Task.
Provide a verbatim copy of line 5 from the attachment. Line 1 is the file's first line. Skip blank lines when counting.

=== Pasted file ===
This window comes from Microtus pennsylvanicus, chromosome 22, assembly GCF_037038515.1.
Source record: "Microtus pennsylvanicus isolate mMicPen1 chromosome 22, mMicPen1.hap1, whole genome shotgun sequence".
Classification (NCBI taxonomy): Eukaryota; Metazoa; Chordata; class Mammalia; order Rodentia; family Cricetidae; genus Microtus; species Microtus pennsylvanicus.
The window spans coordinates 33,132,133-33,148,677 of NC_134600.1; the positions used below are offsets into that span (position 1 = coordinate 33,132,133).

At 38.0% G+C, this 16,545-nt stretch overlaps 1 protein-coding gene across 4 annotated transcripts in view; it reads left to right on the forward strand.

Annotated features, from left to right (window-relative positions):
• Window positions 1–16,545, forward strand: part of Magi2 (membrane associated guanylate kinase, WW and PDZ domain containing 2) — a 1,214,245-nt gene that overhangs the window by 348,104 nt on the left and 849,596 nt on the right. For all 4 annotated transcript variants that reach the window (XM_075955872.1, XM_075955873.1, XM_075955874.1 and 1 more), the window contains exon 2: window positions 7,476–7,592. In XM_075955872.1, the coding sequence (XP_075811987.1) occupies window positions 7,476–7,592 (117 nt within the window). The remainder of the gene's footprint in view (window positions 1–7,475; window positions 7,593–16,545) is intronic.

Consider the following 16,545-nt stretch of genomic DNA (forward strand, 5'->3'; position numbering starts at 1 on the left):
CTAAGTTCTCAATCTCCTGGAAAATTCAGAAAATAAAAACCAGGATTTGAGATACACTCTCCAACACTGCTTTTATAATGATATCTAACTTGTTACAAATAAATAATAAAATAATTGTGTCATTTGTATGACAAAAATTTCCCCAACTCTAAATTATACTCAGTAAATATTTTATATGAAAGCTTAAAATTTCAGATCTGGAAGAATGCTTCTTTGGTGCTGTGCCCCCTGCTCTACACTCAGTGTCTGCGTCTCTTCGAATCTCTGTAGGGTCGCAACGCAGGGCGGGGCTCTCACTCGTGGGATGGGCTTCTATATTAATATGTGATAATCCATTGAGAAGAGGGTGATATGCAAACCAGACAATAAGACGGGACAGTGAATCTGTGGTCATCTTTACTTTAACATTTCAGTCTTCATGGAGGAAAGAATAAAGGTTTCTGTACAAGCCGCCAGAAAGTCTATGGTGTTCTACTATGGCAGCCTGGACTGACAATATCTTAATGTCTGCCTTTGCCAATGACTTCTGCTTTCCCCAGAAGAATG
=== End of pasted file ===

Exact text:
At 38.0% G+C, this 16,545-nt stretch overlaps 1 protein-coding gene across 4 annotated transcripts in view; it reads left to right on the forward strand.